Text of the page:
The Yankees lost quite a bit of offense this offseason and will be without Alex Rodriguez for at least the first two months of next season. The offseason isn’t over, but Brian Cashman has a tough job ahead of him in filling four positions on a limited budget.
Perhaps instead of looking to replace the bats that are gone the Yankees should instead consider run prevention possibilities. I’m talking about trading Curtis Granderson and using the money they save there and use it to sign Michael Bourn.
The move will give the Yankees a younger, more long term solution in center field while taking one of the worst defensive outfielders in baseball and replacing him with one of the best. And they can do it without spending any extra money.
The question is — would Bourn’s defensive upgrade make up for the offensive drop off? Is there that much of an offensive drop off? Let’s compare the two players to find out which is the better one overall:
AGE: Granderson will be 32-years-old to start this season while Bourn will be 30.
DEFENSE: Bourn also blows Granderson away defensively. In his career Bourn’s UZR numbers are Gardner-ian with 22.4 UZR in 2012 and a 19.4 UZR in 2010. He did have a negative-6.4 UZR in 2011, but it was the lone blip in a career with a overall 54.7 UZR.
SPEED: Bourn also brings a Gardner-esq speed on the bases. He stole 42 bases last year and has averaged over 45 stolen bases per year in his career. Meanwhile, Granderson’s running game has deteriorated to the point where he stole just 10 bases last year. Granderson was never as fast anyway as he only ever stole 26 bases in any season.
AVERAGE: Bourn hits for a better average than Granderson with a career .272 mark against Granderson’s .262. What’s worse is Granderson’s average has trended down since he hit .302 in 2007. There was one blip in 2011, when Granderson managed to hit .262, but overall he has been a .254 hitter in the past five years bottoming out at .232 last season.
PATIENCE: Granderson has more patience, but because he hits a little better their OBP’s have been similar with Bourn at .339 throughout his career and Granderson at .341. Bourn’s biggest weakness, a 22 K%, is not even as bad as Granderson’s 28.5 K%. This one is pretty even.
POWER: This is the only area Bourn trails Granderson. Bourn’s 10 triples, 26 doubles, and career high nine home runs just don’t add up to Granderson’s 43 homers and 18 doubles. Granderson has become quite an all or nothing player though and his .492 slugging percentage last season was the 3rd lowest in the history of MLB for players with at least 40 homers in a season. Still, Bourn just doesn’t stack up as even his career high .391 slugging percentage still trails Granderson’s worst.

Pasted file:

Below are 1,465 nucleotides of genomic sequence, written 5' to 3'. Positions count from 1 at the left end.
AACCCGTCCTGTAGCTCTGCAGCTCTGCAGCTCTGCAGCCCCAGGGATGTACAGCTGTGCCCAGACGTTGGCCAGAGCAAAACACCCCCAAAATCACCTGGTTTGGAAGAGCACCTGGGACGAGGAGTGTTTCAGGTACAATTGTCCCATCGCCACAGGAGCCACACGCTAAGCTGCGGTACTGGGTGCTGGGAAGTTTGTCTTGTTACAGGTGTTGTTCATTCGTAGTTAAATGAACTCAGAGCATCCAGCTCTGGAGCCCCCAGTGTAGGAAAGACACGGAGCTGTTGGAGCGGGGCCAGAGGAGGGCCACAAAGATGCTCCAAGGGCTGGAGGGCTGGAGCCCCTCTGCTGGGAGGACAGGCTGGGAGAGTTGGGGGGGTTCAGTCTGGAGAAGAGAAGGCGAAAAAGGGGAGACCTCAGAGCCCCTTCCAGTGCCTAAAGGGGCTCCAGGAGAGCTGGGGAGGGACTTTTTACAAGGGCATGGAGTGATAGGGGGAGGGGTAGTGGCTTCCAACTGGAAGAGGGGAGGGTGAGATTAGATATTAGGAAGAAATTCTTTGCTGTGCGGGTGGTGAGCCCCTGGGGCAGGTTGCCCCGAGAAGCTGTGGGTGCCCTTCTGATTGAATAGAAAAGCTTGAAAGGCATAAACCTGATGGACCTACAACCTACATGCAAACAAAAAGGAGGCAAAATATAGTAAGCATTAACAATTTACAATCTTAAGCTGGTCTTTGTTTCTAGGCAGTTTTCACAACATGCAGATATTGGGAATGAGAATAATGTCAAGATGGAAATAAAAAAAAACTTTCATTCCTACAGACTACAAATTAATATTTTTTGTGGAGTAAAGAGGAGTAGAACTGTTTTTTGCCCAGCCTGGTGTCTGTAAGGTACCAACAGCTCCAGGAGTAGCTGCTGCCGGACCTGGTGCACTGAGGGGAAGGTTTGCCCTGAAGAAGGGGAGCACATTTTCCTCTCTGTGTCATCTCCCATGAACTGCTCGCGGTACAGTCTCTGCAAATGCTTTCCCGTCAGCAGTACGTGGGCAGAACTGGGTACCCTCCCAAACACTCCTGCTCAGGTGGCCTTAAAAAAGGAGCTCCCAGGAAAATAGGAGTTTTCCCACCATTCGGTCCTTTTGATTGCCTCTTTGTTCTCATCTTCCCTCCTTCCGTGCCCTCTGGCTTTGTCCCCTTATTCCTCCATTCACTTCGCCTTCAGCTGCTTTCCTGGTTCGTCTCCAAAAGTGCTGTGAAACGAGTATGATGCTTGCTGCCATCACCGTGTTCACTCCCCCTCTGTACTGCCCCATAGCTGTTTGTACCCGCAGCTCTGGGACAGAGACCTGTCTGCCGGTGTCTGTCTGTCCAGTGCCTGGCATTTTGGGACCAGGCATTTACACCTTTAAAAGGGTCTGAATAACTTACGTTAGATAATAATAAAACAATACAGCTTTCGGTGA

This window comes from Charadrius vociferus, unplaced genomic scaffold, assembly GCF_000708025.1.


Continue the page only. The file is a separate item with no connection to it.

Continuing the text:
MONEY: Granderson is set to make $15 million this season. He’s going to want at least that per year for four or five years as a free agent and based on his regression last season the Yankees probably won’t want to keep him at that price. Bourn is expected to make about same which is comparable to the five-year, $75 million that B.J. Upton got from the Braves. Bourn is probably the best of all three of those outfielders, younger than Granderson, and leverage against Robinson Cano in contract talks.
OVERALL: Except in the power department Bourn is better in every way than Granderson. Defensively alone there is a 40.2 point swing in UZR which represents about four wins. If they flanked him with Brett Gardner in left and Ichiro Suzuki in right that might be the best defensive outfield in the history of baseball. On top of that he’s an upgrade on the bases, which was a major problem for the Yankees last year, and a better hitter for average with similar on base skills.
If the Yankees managed to both sign Bourn and trade Granderson, even just a straight salary dump, they would lose some power, but still have a good hitter, a better base runner, and a superb defender. The increase in defense might make up for the drop off the lineup will no doubt experience without A-Rod, Russell Martin, and Nick Swisher. And they could do it without increasing the payroll.